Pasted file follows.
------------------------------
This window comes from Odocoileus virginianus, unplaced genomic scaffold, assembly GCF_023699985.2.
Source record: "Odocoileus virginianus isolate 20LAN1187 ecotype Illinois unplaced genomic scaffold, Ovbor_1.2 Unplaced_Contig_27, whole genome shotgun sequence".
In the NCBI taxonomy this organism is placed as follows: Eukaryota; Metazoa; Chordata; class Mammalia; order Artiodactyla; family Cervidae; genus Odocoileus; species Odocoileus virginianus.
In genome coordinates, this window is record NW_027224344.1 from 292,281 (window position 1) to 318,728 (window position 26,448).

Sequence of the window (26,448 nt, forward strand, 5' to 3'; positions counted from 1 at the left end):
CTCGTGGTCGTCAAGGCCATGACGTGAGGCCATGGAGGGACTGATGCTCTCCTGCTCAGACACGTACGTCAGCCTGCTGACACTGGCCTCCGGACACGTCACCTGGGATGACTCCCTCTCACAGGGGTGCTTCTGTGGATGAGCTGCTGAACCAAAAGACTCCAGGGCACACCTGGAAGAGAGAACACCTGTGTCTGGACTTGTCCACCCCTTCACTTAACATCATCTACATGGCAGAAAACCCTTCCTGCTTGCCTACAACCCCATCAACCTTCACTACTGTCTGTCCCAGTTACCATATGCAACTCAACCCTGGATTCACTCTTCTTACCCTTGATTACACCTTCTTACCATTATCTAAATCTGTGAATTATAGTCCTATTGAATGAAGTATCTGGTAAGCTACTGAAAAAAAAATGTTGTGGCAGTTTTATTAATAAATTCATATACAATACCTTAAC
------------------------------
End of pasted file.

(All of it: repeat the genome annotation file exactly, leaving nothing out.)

This window comes from Odocoileus virginianus, unplaced genomic scaffold, assembly GCF_023699985.2.
Source record: "Odocoileus virginianus isolate 20LAN1187 ecotype Illinois unplaced genomic scaffold, Ovbor_1.2 Unplaced_Contig_27, whole genome shotgun sequence".
In the NCBI taxonomy this organism is placed as follows: Eukaryota; Metazoa; Chordata; class Mammalia; order Artiodactyla; family Cervidae; genus Odocoileus; species Odocoileus virginianus.
In genome coordinates, this window is record NW_027224344.1 from 292,281 (window position 1) to 318,728 (window position 26,448).

Sequence of the window (26,448 nt, forward strand, 5' to 3'; positions counted from 1 at the left end):
CTCGTGGTCGTCAAGGCCATGACGTGAGGCCATGGAGGGACTGATGCTCTCCTGCTCAGACACGTACGTCAGCCTGCTGACACTGGCCTCCGGACACGTCACCTGGGATGACTCCCTCTCACAGGGGTGCTTCTGTGGATGAGCTGCTGAACCAAAAGACTCCAGGGCACACCTGGAAGAGAGAACACCTGTGTCTGGACTTGTCCACCCCTTCACTTAACATCATCTACATGGCAGAAAACCCTTCCTGCTTGCCTACAACCCCATCAACCTTCACTACTGTCTGTCCCAGTTACCATATGCAACTCAACCCTGGATTCACTCTTCTTACCCTTGATTACACCTTCTTACCATTATCTAAATCTGTGAATTATAGTCCTATTGAATGAAGTATCTGGTAAGCTACTGAAAAAAAAATGTTGTGGCAGTTTTATTAATAAATTCATATACAATACCTTAAC